As I said on Twitter yesterday morning and the DMN then double-secret confirmed, our new city manager, A.C. Gonzalez, had the necessary votes locked up 24 hours ago. But that doesn’t mean this was a done deal. In fact, 48 hours ago, anti-A.C. forces on the Council only needed one more vote to hire Oakland city administrator Deanna Santana. Here’s how the arm-twisting shook out, according to five on-background sources I kept in contact with as the drama played out over the weekend.
Late Friday evening, it had become clear that Gonzalez had enough votes to be named city manager. This deeply distressed not only several council members who wanted to send a “times they are a-changin’” message to their constituents, but also Mayor Mike Rawlings. He has grown increasingly concerned that city staff doesn’t always level with him or the Council — all together now, A-DUH — and he wanted a change agent.
That’s when the vote brokering began. Whichever candidate could get a hard eight votes was going to win by a landslide, because no one was going to anger the new city manager right away by voting against him or her. There were several fence-sitters, folks who would be willing to side with Rawlings on Santana provided the mayor had enough votes. This included District 2’s Adam Medrano, interesting because the four black council members (they are fine with things running as they always have) had already warned Medrano that he had better side with them in backing Gonzalez, lest there be political repercussions.
Once you added up the anti-A.C. council members and the fence-sitters, by Sunday morning you had seven votes for Santana. One more was all that was needed. But whom to target, and what would get that person to change his or her vote? Obviously, the mayor could have tried to change Sheffie Kadane’s vote, but no one has yet figured what planet he is from, much less what his people desire. The other target would be Jerry Allen.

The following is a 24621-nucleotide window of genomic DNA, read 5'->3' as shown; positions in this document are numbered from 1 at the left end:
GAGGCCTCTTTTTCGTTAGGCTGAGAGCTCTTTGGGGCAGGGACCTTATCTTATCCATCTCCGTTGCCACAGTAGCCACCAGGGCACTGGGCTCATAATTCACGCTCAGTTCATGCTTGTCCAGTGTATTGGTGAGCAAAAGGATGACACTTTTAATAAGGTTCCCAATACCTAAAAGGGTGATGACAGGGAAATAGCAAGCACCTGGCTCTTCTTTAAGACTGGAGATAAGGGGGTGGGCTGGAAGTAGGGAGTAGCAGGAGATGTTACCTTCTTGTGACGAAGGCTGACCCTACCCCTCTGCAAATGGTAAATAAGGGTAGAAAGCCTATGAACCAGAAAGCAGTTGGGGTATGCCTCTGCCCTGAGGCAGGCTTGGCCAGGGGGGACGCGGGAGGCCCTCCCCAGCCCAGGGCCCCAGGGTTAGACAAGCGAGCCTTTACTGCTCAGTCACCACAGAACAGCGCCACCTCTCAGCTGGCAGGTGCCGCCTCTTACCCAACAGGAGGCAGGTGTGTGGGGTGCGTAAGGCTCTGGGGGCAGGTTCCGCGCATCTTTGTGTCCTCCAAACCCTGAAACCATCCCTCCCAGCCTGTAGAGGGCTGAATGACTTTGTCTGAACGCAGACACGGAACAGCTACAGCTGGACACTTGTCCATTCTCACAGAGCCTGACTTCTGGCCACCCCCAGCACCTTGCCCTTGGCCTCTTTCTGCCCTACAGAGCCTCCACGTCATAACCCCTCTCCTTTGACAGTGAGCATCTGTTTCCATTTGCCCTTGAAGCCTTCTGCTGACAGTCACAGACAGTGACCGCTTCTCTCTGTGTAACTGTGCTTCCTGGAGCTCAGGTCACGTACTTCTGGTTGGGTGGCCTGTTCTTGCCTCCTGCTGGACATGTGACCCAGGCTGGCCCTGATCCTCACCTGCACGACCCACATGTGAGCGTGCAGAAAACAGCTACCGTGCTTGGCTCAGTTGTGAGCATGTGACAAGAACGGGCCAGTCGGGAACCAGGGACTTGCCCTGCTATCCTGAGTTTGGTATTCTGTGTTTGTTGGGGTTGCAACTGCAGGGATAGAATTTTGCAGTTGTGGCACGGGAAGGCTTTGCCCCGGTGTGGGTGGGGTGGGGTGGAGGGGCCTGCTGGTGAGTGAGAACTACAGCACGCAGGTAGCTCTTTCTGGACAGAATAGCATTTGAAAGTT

This would be problematic. You see, Allen is still furious at the mayor over the way he was yanked off the police-fire pension review board. (And it was mishandled, even if you think it was the right move.) So the only possible way he might have changed his vote is if he was given his seat back on that board — he gets what he wants, and Rawlings looks like he had to cave.
Well, as one person close to the mayor said to me, “Mike was never going to do that. He’s not political. He wants to do the right thing the right way.” And, yes, assuming Allen would have played ball — there’s no way to know now — that would have been a very political move, inserting someone back on the review board who was its leading anti-Nasher voice. That offer never came.
So what did Mayor Mike do to try to get that last vote? That’s the sticky part. No one is quite sure. Maybe he begged. Maybe he pleaded. Maybe he cajoled. It’s doubtful he put the screws to anyone. Rawlings is not considered the best — how to put this delicately? — organizational strategist. All that’s known is that, as I tweeted Monday morning, by Sunday he’d given up the fight, and Gonzalez had the votes. Rawlings said he would do his best to work with Gonzalez, the fence-sitters swung back to A.C., and even those who were adamant that this was the wrong move realized there was no value in falling on their swords.
What now? As one Dallas politico said to me on Sunday, “Here’s the thing: I like A.C. a lot.” So do many people. He did a lot of Mary Suhm’s dirty work when he worked for her, and everyone thinks he can easily handle the Xs and Os of the job.
But as one longtime insider told me, “A.C. does not have the political instincts that Mary has.” This person suggested he hire someone with said instincts. Me, I don’t know. Another shadow mayor is not really what I want out of the city manager.
That does bring up an important point: Mary Suhm needs to get the hell out of the building. Why is she still there, on charter review committees and roaming the halls? Have you ever worked somewhere where the old boss is still hovering over your shoulder? It’s impossible.
In the meantime, the Council will do its best to work with Gonzalez, and he will make cosmetic changes to the way business is done at City Hall, because when you’ve got the votes, you don’t really need to change, right?